Tuesday, June 18, 2013

Crude bits of the ‘Lough Erne Declaration'

As predicted, Russia and the West's differing positions for and against supporting the Assad regime in Syria threatened to overshadow everything else at the G8 Summit here in Lough Erne Resort, Enniskillen, Northern Ireland but mercifully didn’t.

The leaders of the group of eight leading industrialised nations, meant to promote trade and dialogue at this forum, did make some progress and provided lots of hot air…er sorry…soundbites. The outcome of talks was grandiosely dubbed the 'The Lough Erne Declaration'. But before that, the European Union and the US finally agreed to 'start talks' on a new trade pact while not losing sight (or to the detriment) of ongoing negotiations with Canada.

The trade talks had been under threat from a potential French veto, but EU ministers agreed to their demand "or exclusion of the film and television industry from the talks". On to crude notes, the leaders thankfully did not indulge in silly talk of doing something to 'bring down the price of oil' (and leave it to market forces) just because the Brent contract is at US$100-plus levels.
There were also no wide-ranging discussions about price levels of crude benchmarks, apart from individual non-Russian grumbling that they should be lower. More importantly, the G8 thinks the state of their respective economies would hopefully act as a correcting mechanism on prices in any case. The leaders agreed that global economic prospects "remain weak".
Ironically, just as US Federal Reserve Chairman Ben Bernanke was issuing soundings stateside about easing-up on quantitative easing, they noted that downside risks have reduced thanks in part to "significant policy actions taken in the US, euro area and Japan, and to the resilience of major developing and emerging market economies".
The leaders said most financial markets had seen marked gains as a result. "However, this optimism is yet to be translated fully into broader improvements in economic activity and employment in most advanced economies. In fact, prospects for growth in some regions have weakened since the Camp David summit." You bet they have!
The Lough Erne declaration had one very significant facet with implications for the oil and gas industry along with mining. The G8 leaders said developing countries should have corporate identification data and the capacity to collect the taxes owed to them and other countries had "a duty to help them".
The move specifically targets extractive industries. It follows revelations that many mining companies use complex ownership structures in the Netherlands and Switzerland to avoid paying taxes on the natural resources they extract in developing countries. Hence, the G8 agreed that mining companies should disclose all the payments they make, and that "minerals should not be plundered from conflict zones".
Speaking after the declaration was signed, UK Prime Minister David Cameron said, "We agreed that oil, gas and mining companies should report what they pay to governments, and that governments should publish what they receive, so that natural resources are a blessing and not a curse." Good luck with that Sir!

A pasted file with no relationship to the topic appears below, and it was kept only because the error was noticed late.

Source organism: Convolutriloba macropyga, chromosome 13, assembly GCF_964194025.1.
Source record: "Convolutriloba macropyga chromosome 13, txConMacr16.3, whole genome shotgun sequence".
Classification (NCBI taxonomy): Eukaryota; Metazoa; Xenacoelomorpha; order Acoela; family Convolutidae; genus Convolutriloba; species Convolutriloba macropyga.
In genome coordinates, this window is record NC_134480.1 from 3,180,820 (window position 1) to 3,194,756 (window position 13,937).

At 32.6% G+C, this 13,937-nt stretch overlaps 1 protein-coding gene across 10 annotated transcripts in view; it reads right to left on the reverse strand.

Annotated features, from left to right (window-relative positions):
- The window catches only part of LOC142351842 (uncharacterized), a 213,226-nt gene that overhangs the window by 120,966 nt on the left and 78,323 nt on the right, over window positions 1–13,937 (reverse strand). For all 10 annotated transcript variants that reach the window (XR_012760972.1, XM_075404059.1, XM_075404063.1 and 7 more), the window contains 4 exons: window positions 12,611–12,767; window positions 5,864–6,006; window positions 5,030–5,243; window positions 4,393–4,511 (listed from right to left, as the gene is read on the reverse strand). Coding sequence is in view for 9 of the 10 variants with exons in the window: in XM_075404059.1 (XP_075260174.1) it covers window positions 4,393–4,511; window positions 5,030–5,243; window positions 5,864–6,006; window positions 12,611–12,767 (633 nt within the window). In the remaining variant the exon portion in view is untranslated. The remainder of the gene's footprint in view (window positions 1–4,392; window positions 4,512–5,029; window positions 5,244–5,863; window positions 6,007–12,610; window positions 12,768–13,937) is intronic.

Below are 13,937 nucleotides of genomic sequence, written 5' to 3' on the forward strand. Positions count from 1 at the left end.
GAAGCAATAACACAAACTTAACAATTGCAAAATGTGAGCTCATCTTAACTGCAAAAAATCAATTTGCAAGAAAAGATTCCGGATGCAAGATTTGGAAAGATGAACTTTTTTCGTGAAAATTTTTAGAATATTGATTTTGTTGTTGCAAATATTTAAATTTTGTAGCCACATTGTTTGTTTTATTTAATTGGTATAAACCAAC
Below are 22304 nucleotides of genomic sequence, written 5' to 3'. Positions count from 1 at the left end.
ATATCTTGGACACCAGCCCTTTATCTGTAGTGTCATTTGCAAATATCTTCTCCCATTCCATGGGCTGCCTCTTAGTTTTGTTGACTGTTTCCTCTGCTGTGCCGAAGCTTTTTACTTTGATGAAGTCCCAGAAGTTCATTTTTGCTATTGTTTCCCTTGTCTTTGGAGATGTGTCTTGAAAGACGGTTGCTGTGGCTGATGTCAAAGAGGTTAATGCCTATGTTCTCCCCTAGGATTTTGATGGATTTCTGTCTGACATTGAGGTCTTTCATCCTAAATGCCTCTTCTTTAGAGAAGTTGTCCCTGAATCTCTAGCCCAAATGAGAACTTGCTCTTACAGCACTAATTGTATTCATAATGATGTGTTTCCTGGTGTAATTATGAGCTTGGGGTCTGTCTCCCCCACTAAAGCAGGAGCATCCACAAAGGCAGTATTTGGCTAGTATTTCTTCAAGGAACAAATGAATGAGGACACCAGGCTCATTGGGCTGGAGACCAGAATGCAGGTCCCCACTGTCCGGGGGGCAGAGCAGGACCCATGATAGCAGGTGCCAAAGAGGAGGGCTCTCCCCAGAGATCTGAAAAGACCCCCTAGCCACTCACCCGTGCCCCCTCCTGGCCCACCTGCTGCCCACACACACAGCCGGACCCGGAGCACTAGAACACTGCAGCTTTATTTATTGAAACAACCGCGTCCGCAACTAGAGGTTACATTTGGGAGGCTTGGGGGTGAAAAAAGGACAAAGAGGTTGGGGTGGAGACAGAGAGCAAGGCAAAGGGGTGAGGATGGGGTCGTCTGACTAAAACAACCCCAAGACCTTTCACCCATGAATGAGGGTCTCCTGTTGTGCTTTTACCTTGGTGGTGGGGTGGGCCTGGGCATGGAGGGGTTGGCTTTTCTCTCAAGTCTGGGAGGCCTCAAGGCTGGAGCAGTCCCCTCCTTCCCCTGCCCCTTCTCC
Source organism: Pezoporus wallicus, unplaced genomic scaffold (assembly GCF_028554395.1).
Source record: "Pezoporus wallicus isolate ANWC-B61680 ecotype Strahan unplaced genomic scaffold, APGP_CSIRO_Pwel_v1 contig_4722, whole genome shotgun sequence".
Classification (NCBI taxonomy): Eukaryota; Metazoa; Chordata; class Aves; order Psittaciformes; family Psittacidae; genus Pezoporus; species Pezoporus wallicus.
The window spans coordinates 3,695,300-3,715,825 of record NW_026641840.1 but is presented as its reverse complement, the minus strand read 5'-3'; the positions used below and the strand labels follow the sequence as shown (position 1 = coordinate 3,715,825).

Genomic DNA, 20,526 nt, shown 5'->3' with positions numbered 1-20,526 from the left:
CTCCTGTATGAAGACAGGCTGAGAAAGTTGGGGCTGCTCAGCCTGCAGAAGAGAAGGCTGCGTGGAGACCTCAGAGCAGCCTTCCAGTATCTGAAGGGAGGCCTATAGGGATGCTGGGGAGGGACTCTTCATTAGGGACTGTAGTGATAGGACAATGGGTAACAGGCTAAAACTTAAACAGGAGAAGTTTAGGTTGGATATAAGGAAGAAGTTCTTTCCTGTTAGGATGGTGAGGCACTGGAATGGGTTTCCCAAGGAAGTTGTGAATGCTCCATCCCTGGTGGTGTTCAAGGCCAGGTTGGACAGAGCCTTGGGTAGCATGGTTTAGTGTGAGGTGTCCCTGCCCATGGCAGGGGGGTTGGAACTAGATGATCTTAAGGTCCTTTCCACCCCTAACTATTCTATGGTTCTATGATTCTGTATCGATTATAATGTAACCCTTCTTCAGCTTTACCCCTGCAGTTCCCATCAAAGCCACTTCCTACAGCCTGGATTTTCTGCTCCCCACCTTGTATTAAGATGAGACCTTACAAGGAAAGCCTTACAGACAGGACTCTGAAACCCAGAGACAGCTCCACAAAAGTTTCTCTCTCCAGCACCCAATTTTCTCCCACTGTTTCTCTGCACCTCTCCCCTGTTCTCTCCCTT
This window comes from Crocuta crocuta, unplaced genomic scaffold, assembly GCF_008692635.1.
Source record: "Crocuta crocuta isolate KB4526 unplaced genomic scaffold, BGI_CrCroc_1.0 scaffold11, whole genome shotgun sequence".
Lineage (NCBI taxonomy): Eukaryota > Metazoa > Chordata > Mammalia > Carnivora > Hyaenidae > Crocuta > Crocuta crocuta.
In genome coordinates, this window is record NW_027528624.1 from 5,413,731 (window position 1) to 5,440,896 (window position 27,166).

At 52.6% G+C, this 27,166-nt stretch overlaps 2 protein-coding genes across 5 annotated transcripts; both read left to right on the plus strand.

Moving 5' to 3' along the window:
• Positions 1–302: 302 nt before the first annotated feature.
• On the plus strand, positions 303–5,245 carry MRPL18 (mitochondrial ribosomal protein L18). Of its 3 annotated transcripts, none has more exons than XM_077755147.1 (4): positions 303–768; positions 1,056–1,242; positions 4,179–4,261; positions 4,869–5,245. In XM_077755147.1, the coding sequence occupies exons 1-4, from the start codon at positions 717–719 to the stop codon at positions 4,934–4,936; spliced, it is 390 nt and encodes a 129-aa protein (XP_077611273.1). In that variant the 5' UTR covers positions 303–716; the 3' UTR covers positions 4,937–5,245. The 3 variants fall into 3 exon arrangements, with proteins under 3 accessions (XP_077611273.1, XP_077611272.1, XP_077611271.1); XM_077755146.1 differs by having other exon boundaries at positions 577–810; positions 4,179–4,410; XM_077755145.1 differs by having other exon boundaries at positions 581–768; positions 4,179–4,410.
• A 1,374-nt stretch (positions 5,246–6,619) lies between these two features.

And that dear reader is that! Here are the links to this blogger's reports for CFO World on tax, trade, economy and US President Barack Obama’s soundbites (to students in Belfast), should they interest you. Also on a lighter note, here is a report from The Sun about Obama's idiotic gaffe of calling UK Chancellor of the Exchequer George Osborne – "Jeffery" Osborne on more than one occasion and his bizarre explanation for it.
So the leaders' motorcades have left, the ministerial delegations are out and the police – who did a great job – are packing it in. Out of the eight leaders and EU officials in Lough Erne, the Oilholic felt Canadian PM Stephen Harper looked the most relaxed while German Chancellor Angela Merkel looked least cranky among her European peers. Guess they would be, as both economies are the only ones in the G8 still rated as AAA by all three ratings agencies.
That's all from Enniskillen folks! Should you wish to read the so called Lough Erne Declaration in full, it can be downloaded here. Despite the pressures of reporting, the buzz of a G8 Summit and the hectic schedule, yours truly could not have left without visiting Enniskillen Castle (above right) in this lovely town full of welcoming, helpful people with big smiles.

The location's serenity is a marked contrast from the Russians versus West goings-on at Lough Erne. It's a contrasting memory worth holding on to. And on Syria, both sides agreed to disagree, but expressed the urgency to hold a 'peace summit.' Sigh! Not another summit? Keep reading, keep it 'crude'!
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© Gaurav Sharma 2013. Photo 1: Lough Erne Resort, Enniskillen, Northern Ireland © Invest NI. Photo 2: Enniskillen Castle, Northern Ireland © Gaurav Sharma, June 18, 2013.

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